Climate Change and Global Warming
"We are now faced with the fact, my friends, that tomorrow is today. We are confronted with the fierce urgency of now. In this unfolding conundrum of life and history, there is such a thing as being too late." - Rev. Dr. Martin Luther King, Jr.
What You Need To Know
For as long as the earth has existed, the sun's rays have provided warmth that gives us seasons, weather patterns, and a predictable climate. Periodically, the earth has warmed or cooled, but the global warming patterns experienced in the last 250 years are the result of human activity directly related to the burning of fossil fuels. Beginning with the industrial revolution in the late 1700's, coal and oil have provided the energy to build the modern economy.
However, the side effects of burning fossil fuels have proven to be more harmful than we ever knew, because that process releases chemicals into the air we breathe and into the upper atmosphere. Those chemicals like carbon dioxide act like a blanket over the earth and prevent heat from escaping in a normal way. As the activities and energy consumption of an industrial civilization have increased, trapped heat has risen to the point where entire natural systems are changing.
The problems of climate change and global warming are confirmed and well-documented by the scientific community. Reputable scientific organizations that reflect the consensus among leading scientists about this urgent problem include:
- Intergovernmental Panel on Climate Change (IPCC)
- Union of Concerned Scientists (UCS)
- National Academies of Science (NAS)
- Stern Review on the Economics of Climate Change
- American Geophysical Union (AGU)
- American Meteorological Society (AMS)
- Climate Change Research Center (CCRC)
- American Association for the Advancement of Science (AAAS)
Before the industrial revolution, the historic level of carbon dioxide was roughly 275 parts per million. We are currently raising that level at two parts per million annually to the level of approximately 390 parts per million in 2010. Even if we changed our fossil-fuel based economy immediately, the affects of current global warming will continue to heat the planet. In addition, there are feedback loops that may accelerate global warming. For instance, white ice reflects heat whereas darker ocean absorbs heat; as some ice melts, more ocean is exposed and the ice melts faster because the surrounding ocean is warmer.
The fact is that our planet and the natural systems that sustain life are changing due to global warming. With hotter weather, we get more evaporation and more moisture into the air. The consequence is that we have more extreme weather events; when it rains, it is more likely to flood. When a hurricane passes over warmer water, it is more likely to strengthen. Normal rainfall patterns are changing around the earth and humans and animals are having to adjust their behavior, their reproductive patterns, where they live, and their sources for food.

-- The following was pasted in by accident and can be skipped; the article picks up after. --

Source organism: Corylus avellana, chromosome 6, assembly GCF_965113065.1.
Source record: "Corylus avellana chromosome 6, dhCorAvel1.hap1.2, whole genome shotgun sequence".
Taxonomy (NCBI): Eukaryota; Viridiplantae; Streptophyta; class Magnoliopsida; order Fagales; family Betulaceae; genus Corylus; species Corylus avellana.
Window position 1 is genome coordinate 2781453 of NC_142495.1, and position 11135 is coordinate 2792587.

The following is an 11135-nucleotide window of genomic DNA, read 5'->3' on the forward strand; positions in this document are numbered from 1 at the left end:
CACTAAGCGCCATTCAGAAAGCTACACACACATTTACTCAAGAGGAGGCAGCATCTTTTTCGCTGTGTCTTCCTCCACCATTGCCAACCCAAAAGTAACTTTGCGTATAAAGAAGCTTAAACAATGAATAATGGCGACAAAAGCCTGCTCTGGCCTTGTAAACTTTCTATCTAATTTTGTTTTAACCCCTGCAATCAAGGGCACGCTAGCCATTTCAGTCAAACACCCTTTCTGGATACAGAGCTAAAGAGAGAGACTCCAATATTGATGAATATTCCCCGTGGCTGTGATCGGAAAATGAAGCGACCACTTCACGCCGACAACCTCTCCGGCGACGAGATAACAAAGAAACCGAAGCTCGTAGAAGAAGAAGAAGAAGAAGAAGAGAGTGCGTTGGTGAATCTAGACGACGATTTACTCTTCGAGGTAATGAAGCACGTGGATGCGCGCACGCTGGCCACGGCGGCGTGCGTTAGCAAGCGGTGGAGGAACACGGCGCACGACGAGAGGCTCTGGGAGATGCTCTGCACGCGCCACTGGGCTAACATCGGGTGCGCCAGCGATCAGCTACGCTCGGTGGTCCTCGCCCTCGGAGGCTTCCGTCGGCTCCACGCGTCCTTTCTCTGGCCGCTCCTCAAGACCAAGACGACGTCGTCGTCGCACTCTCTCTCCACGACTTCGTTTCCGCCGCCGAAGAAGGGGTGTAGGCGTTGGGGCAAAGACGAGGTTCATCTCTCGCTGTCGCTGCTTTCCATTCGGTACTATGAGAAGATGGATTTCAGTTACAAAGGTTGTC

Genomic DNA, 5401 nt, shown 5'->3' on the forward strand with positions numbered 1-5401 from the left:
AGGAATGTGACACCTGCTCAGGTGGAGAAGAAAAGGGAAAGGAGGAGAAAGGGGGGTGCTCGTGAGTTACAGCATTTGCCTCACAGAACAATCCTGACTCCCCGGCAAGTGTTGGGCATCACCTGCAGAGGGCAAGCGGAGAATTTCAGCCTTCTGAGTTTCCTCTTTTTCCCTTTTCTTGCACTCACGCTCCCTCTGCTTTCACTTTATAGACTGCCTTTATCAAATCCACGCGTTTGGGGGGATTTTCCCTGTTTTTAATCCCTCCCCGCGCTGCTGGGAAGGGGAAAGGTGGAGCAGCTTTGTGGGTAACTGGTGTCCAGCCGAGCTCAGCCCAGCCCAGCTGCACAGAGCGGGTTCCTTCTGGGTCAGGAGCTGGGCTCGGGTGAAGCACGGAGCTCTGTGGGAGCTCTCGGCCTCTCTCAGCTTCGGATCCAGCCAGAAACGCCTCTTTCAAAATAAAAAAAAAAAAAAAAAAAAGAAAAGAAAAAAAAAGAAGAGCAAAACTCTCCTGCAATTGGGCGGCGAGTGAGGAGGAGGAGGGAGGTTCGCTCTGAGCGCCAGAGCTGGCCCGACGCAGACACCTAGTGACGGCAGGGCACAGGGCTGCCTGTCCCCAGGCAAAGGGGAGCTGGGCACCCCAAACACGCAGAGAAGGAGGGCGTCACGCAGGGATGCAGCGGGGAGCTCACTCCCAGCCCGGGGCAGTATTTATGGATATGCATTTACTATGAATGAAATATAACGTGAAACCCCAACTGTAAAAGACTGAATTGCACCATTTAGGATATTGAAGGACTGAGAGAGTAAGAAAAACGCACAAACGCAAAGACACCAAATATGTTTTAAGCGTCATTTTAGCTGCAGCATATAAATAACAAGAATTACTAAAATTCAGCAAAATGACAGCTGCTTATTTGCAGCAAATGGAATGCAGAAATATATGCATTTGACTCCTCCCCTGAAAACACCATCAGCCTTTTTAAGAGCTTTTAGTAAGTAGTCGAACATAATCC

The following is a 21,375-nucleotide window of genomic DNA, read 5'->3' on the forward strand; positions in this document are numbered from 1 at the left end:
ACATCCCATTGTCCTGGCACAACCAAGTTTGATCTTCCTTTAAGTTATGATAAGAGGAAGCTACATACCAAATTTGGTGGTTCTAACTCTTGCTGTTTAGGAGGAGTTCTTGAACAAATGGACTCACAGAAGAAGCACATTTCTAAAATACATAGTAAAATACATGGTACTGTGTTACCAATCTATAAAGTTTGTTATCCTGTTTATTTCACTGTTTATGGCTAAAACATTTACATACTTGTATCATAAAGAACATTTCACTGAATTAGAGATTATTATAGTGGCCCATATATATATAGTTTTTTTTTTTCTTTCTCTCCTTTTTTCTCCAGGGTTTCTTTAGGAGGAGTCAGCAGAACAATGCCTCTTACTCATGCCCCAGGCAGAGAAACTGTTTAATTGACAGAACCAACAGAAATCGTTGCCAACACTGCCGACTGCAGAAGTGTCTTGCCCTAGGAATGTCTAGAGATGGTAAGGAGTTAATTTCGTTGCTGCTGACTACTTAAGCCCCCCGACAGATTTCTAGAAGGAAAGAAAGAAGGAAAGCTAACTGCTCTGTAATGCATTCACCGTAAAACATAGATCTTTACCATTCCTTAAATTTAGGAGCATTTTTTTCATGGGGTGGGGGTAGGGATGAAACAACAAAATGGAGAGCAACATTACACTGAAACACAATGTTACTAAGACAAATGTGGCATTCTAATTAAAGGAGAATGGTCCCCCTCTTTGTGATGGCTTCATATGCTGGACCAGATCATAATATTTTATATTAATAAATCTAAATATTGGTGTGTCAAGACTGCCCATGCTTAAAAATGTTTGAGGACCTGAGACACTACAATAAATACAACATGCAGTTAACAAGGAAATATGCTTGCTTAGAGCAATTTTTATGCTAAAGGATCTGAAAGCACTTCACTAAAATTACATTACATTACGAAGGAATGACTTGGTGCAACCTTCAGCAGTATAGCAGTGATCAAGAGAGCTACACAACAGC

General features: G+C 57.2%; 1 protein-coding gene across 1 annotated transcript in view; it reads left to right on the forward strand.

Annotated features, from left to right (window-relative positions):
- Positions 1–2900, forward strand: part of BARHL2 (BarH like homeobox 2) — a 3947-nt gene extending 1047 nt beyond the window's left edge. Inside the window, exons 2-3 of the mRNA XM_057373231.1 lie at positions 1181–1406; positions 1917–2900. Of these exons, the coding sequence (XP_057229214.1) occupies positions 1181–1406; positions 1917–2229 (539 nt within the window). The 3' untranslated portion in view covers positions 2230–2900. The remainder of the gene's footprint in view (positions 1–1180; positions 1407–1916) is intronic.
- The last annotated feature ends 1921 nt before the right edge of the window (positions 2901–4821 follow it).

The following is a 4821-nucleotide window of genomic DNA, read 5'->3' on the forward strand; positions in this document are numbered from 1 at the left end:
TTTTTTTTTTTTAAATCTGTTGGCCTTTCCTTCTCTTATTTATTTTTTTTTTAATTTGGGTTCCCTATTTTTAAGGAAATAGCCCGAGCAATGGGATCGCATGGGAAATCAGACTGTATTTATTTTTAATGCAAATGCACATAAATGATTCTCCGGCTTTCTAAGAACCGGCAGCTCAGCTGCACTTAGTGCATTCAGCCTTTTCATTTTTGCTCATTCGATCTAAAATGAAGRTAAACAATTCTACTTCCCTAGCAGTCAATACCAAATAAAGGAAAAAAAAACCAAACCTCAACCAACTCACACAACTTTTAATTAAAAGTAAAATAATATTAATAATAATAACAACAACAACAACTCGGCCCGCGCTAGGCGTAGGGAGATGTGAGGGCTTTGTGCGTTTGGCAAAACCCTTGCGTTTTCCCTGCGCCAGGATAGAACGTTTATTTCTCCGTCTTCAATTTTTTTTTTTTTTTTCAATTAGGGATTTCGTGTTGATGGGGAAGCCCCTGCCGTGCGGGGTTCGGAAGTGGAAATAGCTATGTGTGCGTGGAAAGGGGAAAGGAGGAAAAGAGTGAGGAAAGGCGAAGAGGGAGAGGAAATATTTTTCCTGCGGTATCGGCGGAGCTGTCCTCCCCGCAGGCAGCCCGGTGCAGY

Why Is Global Warming An Issue Of Faith?
People of faith are beginning to realize that global warming and climate change are issues of environmental justice. For humans, those who are poor or unable to adjust will be the first to feel the effects of a warming planet; many will lose their homes to rising seas and be unable to grow food for their families. The scientific predictions are that as ice melts on Antarctica and Greenland, sea levels will rise as much as four feet, thus displacing millions of persons who live and work and grow food near the coasts. Low-lying countries such as Bangladesh will lose most fo their land mass, islands in the Pacific will disappear, and coastal marshes such as The Everglades in South Florida will be under sea water. For plants and animals, global warming means that many will not adjust in time and will become extinct, thus reducing the diversity and beauty of God's natural creation.
Developed countries such as the United States consume a disproportionate amount of the earth's resources and produce a disproportionate amount of carbon. In the U.S., 5% of the world's population consumes 25% of the earth's resources, thus contributing a disproportionate amount to global warming. It is an issue of injustice between those who "have" and those who "have not."
What Can You Do?
- Calculate the carbon footprint of your family and your congregation to determine a baseline for energy savings.
- Home: turn the thermostat down in winter and up in summer, insulate, get only the appliances you need and make them energy efficient, buy a smaller home or rent a smaller apartment, shade your windows, dry your clothes on the line.
- Transportation: ride a bike or walk more and drive less, purchase fuel-efficient and smaller vehicles, commute by public transportation, limit flying.
- Food: grow a garden for vegetables and herbs, support your local farmers through a CSA, limit packaging and waste, start a compost pile.
- Yard: plant native perennials rather than grass to limit mowing, buy an electric mower if you need to cut grass, recycle leaves and yard waste, plant trees for shade and heat reduction, start a worm farm, compost for soil enrichment.
- Education: explore websites and community resources for more ways to save energy and cut your carbon footprint, join our congregational "Green Team" to plan for action.
- Advocacy: write or call your elected officials at every level to inform them that global warming is an issue of faith and justice and that public policy decisions to address global warming are essential.
Links and Resources